9. Glaze: In a small saucepan over low heat, warm the apricot jam until it liquefies. Pour through a fine-mesh strainer set over a small bowl. Using a small pastry brush, gently brush the strawberries with a thin coating of jam. Refrigerate until ready to serve. Let stand at room temperature for 20 minutes before serving. Makes one 9-inch tart.




    Strawberry Tart:


  • Cincinnati Chili

    Cincinnati Chili.jpg

    I love Cincinnati Chili. I came across a new recipe and wanted to give it a try. I followed the recipe exactly and by the time the cooking time was up, the chili was super thick–too thick for my liking. I like mine a bit saucier. It’s been so long since I’ve made Cincinnati Chili that I can’t remember what my other recipe tastes like to compare, so maybe Cincinnati Chili Take 2 will be on next week’s menu.


    • 1 onion, chopped
    • 1 lb extra-lean ground beef
    • 1 garlic clove, minced
    • 1 TBSP chili powder
    • 1 tsp ground allspice
    • 1 tsp ground cinnamon
    • 1 tsp ground cumin
    • 1/2 tsp red (cayenne) pepper
    • 1/2 tsp salt
    • 1 1/2 Tbsp unsweetened cocoa
    • 1 15 oz can tomato sauce
    • 1 TBSP Worcestershire sauce
    • 1 TBSP cider vinegar
    • 1/2 c. water
    • 1 lb. spaghetti
    • Toppings: kidney beans, cheddar cheese, onions, or oyster crackers


    1. In a large frying pan over medium-high heat, saute onion, ground beef, garlic, and chili powder until ground beef is slightly cooked. Add allspice, cinnamon, cumin, cayene pepper, salt, unsweetened cocoa or chocolate, tomato sauce, Worcestershire sauce, cider vinegar, and water. Reduce heat to low and simmer, uncovered, 1 1/2 hours. Remove from heat. Ladle chili over spaghetti.
    2. Two way: Chili over spaghetti
    3. Three way: Add cheese to the two way
    4. Four way: Add onions to the three way
    5. Five way: Add kidney beans to the four way

    Cincinnati Chili:


  • Fish with Jalapeno Cream


    This recipe comes from Rick Bayless’s Salsas that Cook cookbook. The premise of the cookbook is a core set of salsa recipes that are used throughout the cookbook in varies other recipes. The jalapeno cream uses the roasted jalapeno-tomato salsa with fresh cilantro. The salsa was very good–good enough to keep in our arsenal of salsas, so that says something! I liked the addition of the cream for the sauce on the fish, but -s thought the cream took away from the roasted distinct flavor of the salsa. He would’ve preferred the fresh salsa over the fish. We’ll definitely make the salsa recipe again, but probably not the jalapeno cream.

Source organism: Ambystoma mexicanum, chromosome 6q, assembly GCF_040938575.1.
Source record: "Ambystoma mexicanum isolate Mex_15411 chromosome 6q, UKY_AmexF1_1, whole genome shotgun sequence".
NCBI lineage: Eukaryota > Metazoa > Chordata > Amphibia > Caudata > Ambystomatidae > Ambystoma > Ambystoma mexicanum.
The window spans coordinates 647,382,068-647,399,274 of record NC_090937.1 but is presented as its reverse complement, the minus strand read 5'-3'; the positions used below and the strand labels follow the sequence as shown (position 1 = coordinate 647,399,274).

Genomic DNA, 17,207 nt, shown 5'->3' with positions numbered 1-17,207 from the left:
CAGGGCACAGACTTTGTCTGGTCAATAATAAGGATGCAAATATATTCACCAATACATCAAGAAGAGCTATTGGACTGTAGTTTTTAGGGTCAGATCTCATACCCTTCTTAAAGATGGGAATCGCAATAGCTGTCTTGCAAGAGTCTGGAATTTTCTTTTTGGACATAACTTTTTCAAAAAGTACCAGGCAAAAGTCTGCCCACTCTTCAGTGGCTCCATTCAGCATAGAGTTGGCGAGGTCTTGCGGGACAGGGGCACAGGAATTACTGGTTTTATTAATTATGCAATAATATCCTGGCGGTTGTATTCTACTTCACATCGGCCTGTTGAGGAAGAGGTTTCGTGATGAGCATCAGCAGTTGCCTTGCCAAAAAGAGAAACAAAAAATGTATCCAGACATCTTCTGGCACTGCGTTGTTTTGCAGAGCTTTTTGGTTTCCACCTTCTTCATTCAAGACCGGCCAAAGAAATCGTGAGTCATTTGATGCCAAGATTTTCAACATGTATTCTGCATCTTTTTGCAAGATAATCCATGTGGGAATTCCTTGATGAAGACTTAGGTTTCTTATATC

Ingredients for Roasted Jalapeno-Tomato Salsa with fresh Cilantro:

    • 10 medium plum tomatoes
    • 2 jalapenos, stemmed
    • 1/2 small white onion, sliced 1/4 inch thick
    • 4 garlic cloves, peeled
    • 1/3 c. cilantro, chopped
    • 1 tsp. salt
    • 1 1/2 tsp. cider vinegar
    • Fish
    • Hot rice


    1. Broil the tomatoes and jalapenos whole until darkly roasted on all sides, about 15 minutes. Set aside and cool.
    2. Turn oven to 425, and combine the onion and garlic, and roast until onions are browned and wilted and garlic is soft and browned in spots, about 15 minutes.
    3. In a food processor, pulse the jalapenos, onion, and garlic until moderately finely chopped, scraping everything down with a spatula as needed. Scoop into a big bowl. Then add the tomatoes to the food processor, and coarsely puree the tomatoes, and add to the bowl. Add cilantro, salt, and vinegar.
    4. Bake fish in the oven at 350 until done.

    Jalapeno Cream Ingredients:

    • 1 1/2 c. Roasted Jalapeno – Tomato Salsa
    • 1/2 c. cream


    1. Add salsa to a saucepan and cook until salsa boils, add the cream and heat through.
    2. Ladle sauce over fish and rice.

    Roasted Jalapeno – Tomato Salsa:

    Jalapeno Cream:


  • Turkey Meatballs